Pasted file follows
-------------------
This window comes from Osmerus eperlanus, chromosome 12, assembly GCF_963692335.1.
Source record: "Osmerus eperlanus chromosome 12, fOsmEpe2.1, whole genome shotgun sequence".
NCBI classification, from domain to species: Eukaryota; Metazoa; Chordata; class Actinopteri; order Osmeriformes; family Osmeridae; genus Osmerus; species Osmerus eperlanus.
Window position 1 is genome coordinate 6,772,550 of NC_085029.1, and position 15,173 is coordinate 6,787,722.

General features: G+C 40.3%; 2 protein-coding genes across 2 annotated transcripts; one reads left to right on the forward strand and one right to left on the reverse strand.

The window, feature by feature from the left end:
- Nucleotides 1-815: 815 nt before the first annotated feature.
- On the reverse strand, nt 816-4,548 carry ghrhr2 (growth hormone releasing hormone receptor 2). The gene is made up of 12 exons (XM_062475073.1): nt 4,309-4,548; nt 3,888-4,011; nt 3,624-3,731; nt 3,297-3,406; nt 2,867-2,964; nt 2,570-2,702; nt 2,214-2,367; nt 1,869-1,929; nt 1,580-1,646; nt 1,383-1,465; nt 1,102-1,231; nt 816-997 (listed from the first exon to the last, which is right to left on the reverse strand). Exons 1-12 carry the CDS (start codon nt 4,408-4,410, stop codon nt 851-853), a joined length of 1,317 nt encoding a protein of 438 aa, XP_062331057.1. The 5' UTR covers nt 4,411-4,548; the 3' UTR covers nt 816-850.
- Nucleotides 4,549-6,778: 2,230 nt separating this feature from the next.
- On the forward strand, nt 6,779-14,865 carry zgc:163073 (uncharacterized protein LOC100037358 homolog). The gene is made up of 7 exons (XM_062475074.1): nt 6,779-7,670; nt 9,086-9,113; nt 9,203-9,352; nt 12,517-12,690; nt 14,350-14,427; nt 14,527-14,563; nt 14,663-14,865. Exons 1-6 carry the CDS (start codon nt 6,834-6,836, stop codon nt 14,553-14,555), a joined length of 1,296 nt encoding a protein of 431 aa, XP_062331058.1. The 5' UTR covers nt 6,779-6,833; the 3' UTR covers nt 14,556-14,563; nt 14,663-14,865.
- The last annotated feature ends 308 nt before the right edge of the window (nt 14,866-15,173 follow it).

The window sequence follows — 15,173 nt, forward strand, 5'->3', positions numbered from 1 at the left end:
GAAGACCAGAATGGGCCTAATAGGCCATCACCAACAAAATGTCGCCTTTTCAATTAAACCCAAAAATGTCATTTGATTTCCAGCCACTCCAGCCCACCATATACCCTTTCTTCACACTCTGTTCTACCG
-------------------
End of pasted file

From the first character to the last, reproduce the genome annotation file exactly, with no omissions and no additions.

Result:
This window comes from Osmerus eperlanus, chromosome 12, assembly GCF_963692335.1.
Source record: "Osmerus eperlanus chromosome 12, fOsmEpe2.1, whole genome shotgun sequence".
NCBI classification, from domain to species: Eukaryota; Metazoa; Chordata; class Actinopteri; order Osmeriformes; family Osmeridae; genus Osmerus; species Osmerus eperlanus.
Window position 1 is genome coordinate 6,772,550 of NC_085029.1, and position 15,173 is coordinate 6,787,722.

General features: G+C 40.3%; 2 protein-coding genes across 2 annotated transcripts; one reads left to right on the forward strand and one right to left on the reverse strand.

The window, feature by feature from the left end:
- Nucleotides 1-815: 815 nt before the first annotated feature.
- On the reverse strand, nt 816-4,548 carry ghrhr2 (growth hormone releasing hormone receptor 2). The gene is made up of 12 exons (XM_062475073.1): nt 4,309-4,548; nt 3,888-4,011; nt 3,624-3,731; nt 3,297-3,406; nt 2,867-2,964; nt 2,570-2,702; nt 2,214-2,367; nt 1,869-1,929; nt 1,580-1,646; nt 1,383-1,465; nt 1,102-1,231; nt 816-997 (listed from the first exon to the last, which is right to left on the reverse strand). Exons 1-12 carry the CDS (start codon nt 4,408-4,410, stop codon nt 851-853), a joined length of 1,317 nt encoding a protein of 438 aa, XP_062331057.1. The 5' UTR covers nt 4,411-4,548; the 3' UTR covers nt 816-850.
- Nucleotides 4,549-6,778: 2,230 nt separating this feature from the next.
- On the forward strand, nt 6,779-14,865 carry zgc:163073 (uncharacterized protein LOC100037358 homolog). The gene is made up of 7 exons (XM_062475074.1): nt 6,779-7,670; nt 9,086-9,113; nt 9,203-9,352; nt 12,517-12,690; nt 14,350-14,427; nt 14,527-14,563; nt 14,663-14,865. Exons 1-6 carry the CDS (start codon nt 6,834-6,836, stop codon nt 14,553-14,555), a joined length of 1,296 nt encoding a protein of 431 aa, XP_062331058.1. The 5' UTR covers nt 6,779-6,833; the 3' UTR covers nt 14,556-14,563; nt 14,663-14,865.
- The last annotated feature ends 308 nt before the right edge of the window (nt 14,866-15,173 follow it).

The window sequence follows — 15,173 nt, forward strand, 5'->3', positions numbered from 1 at the left end:
GAAGACCAGAATGGGCCTAATAGGCCATCACCAACAAAATGTCGCCTTTTCAATTAAACCCAAAAATGTCATTTGATTTCCAGCCACTCCAGCCCACCATATACCCTTTCTTCACACTCTGTTCTACCG